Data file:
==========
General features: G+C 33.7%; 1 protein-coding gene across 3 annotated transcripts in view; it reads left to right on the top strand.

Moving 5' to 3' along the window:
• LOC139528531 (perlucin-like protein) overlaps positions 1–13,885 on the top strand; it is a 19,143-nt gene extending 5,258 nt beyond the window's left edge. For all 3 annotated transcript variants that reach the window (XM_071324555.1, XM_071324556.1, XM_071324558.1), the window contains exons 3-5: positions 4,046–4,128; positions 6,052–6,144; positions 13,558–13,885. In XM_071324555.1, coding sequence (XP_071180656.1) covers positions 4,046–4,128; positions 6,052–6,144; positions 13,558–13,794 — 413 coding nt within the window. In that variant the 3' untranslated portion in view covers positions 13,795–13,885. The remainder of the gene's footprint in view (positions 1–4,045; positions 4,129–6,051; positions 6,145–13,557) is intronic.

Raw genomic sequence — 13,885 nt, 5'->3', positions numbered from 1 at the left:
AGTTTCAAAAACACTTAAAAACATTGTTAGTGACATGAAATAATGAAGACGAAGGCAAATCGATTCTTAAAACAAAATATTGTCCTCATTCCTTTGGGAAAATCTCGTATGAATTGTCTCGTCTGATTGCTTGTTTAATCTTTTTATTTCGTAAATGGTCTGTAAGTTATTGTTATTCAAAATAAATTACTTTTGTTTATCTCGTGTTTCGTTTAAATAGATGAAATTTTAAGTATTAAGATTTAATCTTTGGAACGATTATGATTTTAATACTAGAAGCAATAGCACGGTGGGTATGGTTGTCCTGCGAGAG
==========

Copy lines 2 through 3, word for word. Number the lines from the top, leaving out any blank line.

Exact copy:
Moving 5' to 3' along the window:
• LOC139528531 (perlucin-like protein) overlaps positions 1–13,885 on the top strand; it is a 19,143-nt gene extending 5,258 nt beyond the window's left edge. For all 3 annotated transcript variants that reach the window (XM_071324555.1, XM_071324556.1, XM_071324558.1), the window contains exons 3-5: positions 4,046–4,128; positions 6,052–6,144; positions 13,558–13,885. In XM_071324555.1, coding sequence (XP_071180656.1) covers positions 4,046–4,128; positions 6,052–6,144; positions 13,558–13,794 — 413 coding nt within the window. In that variant the 3' untranslated portion in view covers positions 13,795–13,885. The remainder of the gene's footprint in view (positions 1–4,045; positions 4,129–6,051; positions 6,145–13,557) is intronic.